Huawei CEO Ken Hu says that the company's networking business remains mostly unaffected by efforts on the part of the US government to discourage allies from using the OEM's networking equipment. The EU and the UK are reportedly expected to be among customers receiving a portion of the 45,000 5G base stations stemming from no fewer than 40 new deals inked since the end of March.
Income for the company from its networking is up by 20-percent. The executive expects its revenue to continue growing as rollouts continue and the race for dominance in the 5G space heats up. That's despite new requirements meant to strengthen security in Germany and elsewhere in the EU, as the region's leadership pushes for a wider array of providers to encourage competition.
A failed bid to hold Huawei down
If Huawei's figures line up, the statements could be viewed as a challenge by US authorities who have repeatedly pushed back against the mobile and networking OEM. The government has gone so far as to not only ban the use of Huawei networking equipment within its own borders but has threatened Germany in the event that the country allows Huawei in.
Germany and others in the EU have largely dismissed the seriousness of the US's claims that its cooperation will the country on international security efforts will be diminished over concerns the Chinese government will use the networks to spy on communications. That doesn't mean the allegations have been entirely dismissed, but efforts will center around cooperative monitoring and sharing information rather than banning the company from assisting in the technology's rollout.
The situation in the UK is less certain. The country has called out Huawei's practices as "shoddy" in terms of both its engineering and security practices as recently as early April. It also suggested that it will be going so far as to prevent the Chinese networking giant from taking part in building out or accessing "core" parts of the network.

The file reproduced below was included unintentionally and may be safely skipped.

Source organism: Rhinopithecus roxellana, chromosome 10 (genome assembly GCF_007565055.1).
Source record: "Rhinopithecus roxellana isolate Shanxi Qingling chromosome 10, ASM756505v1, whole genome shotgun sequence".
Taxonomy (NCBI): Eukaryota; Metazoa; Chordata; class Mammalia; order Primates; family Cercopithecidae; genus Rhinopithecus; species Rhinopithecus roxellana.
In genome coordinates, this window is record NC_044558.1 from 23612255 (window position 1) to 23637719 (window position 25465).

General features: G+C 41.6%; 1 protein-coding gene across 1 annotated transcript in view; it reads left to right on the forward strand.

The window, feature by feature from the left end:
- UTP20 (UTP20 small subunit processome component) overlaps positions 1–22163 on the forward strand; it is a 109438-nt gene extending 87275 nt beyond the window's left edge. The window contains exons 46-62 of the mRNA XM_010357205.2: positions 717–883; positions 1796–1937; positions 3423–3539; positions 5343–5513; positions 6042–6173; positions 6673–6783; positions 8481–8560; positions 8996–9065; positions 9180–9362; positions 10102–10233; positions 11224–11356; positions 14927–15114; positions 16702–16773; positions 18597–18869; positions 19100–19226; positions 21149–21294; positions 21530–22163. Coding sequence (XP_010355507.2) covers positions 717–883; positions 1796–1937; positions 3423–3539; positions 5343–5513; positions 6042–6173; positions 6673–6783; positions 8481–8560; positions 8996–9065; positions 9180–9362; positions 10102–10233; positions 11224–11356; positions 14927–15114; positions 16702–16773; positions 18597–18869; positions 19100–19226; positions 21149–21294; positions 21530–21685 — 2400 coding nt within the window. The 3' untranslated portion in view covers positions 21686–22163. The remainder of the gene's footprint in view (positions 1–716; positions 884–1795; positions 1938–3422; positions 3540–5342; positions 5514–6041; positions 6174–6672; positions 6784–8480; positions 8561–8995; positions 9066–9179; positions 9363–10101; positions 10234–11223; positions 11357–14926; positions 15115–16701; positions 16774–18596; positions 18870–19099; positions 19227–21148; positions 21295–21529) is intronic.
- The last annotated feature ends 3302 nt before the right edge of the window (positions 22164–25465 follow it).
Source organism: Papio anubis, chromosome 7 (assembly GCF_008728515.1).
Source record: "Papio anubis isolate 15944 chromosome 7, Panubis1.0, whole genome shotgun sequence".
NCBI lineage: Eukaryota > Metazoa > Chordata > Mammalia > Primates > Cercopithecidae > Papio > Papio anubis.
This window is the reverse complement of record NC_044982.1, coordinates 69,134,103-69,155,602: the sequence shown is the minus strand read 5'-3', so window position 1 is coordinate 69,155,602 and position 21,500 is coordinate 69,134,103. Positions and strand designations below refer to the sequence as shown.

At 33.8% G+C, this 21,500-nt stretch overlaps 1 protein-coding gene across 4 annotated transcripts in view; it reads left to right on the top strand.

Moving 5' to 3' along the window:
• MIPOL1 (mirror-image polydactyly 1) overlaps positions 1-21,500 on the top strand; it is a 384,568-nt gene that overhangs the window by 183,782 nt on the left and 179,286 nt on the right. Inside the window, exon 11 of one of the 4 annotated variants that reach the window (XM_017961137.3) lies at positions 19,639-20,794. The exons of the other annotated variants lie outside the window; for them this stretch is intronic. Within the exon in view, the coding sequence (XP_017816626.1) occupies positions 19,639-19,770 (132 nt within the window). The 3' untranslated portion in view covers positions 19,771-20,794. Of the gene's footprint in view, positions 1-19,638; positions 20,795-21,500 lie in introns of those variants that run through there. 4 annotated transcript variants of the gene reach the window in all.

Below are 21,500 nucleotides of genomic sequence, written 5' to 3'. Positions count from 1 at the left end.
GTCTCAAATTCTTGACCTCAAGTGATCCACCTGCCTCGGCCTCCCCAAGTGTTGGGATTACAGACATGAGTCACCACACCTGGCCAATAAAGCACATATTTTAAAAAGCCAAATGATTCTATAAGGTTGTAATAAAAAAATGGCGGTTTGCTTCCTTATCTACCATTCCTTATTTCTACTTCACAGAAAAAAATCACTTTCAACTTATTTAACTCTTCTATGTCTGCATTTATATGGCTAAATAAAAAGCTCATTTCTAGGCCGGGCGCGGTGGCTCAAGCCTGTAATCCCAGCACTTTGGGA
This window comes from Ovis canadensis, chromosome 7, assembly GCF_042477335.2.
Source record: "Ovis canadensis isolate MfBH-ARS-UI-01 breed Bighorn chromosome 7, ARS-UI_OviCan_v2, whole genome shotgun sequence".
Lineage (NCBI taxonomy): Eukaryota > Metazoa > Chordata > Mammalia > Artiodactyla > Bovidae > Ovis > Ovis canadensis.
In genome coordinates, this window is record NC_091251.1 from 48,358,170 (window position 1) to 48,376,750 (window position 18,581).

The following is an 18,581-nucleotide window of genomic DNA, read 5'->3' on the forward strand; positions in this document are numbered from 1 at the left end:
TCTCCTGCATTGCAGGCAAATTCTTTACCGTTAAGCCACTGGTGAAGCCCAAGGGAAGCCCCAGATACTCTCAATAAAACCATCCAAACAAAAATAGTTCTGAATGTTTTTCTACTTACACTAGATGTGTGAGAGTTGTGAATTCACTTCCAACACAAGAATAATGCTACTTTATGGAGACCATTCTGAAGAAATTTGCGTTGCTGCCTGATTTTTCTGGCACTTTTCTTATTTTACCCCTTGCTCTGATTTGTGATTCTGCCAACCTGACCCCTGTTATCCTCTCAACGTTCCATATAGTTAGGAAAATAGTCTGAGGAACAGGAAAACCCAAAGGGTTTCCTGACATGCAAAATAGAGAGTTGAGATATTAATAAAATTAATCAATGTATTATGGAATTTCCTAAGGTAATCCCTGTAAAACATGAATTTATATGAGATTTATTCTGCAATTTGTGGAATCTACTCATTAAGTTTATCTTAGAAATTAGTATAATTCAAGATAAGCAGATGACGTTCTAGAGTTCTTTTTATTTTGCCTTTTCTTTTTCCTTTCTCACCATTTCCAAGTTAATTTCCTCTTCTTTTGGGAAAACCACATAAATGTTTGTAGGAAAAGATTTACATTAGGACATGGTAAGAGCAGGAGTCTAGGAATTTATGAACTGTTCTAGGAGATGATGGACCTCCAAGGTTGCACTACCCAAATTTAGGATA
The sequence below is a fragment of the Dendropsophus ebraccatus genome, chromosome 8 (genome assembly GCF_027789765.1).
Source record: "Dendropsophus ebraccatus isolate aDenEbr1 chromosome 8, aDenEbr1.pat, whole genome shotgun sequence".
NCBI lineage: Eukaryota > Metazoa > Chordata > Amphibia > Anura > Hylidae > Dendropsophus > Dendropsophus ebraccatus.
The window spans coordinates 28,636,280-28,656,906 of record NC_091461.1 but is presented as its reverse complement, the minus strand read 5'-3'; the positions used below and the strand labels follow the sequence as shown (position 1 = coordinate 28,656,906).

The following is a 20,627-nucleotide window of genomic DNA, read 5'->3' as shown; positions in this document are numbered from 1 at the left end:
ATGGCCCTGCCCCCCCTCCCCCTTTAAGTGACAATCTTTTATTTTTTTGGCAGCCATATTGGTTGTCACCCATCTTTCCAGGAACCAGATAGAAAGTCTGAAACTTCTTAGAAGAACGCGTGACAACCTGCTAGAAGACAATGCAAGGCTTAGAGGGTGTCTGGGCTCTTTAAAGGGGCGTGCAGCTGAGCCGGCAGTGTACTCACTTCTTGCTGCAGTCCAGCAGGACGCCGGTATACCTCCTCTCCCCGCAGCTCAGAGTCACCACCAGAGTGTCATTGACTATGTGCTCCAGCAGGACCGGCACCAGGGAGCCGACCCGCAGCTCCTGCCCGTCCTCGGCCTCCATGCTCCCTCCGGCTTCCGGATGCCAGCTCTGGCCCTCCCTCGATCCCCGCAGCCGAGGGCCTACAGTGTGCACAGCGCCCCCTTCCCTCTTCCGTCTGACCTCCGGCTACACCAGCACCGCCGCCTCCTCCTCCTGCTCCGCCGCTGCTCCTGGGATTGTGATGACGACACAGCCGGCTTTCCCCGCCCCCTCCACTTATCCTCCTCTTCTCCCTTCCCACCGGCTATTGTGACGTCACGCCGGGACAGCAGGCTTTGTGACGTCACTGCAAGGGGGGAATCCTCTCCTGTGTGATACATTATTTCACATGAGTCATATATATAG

What's the big deal and how does this affect the 5G race?
Problems stemming from Huawei's networking equipment don't necessarily begin with a deliberate effort on behalf of the company to actively spy on users for the Chinese government. Instead, laws and regulation in China open up the way for requests that would effectively force the company to do so.
Tensions have additionally been impacted by the fact that several of Huawei's executives have been arrested for sabotaging other companies or under allegations of fraud and other illegal activities. That's stacked on top of an ongoing trade war between the US and China, which is likely exacerbating matters further. Huawei has, in fact, sued the US government over its claims on that basis.
None of that appears to be having a severe impact on Huawei's growth and it certainly isn't affecting its growth at home. The manufacturer and equipment supplier does not expect its role in the spread of 5G to diminish either. In Shenzhen along — Huawei's headquarters location — the CEO says it expects to fuel user base growth up to as many as 2.8 million 5G subscribers by the end of 2025.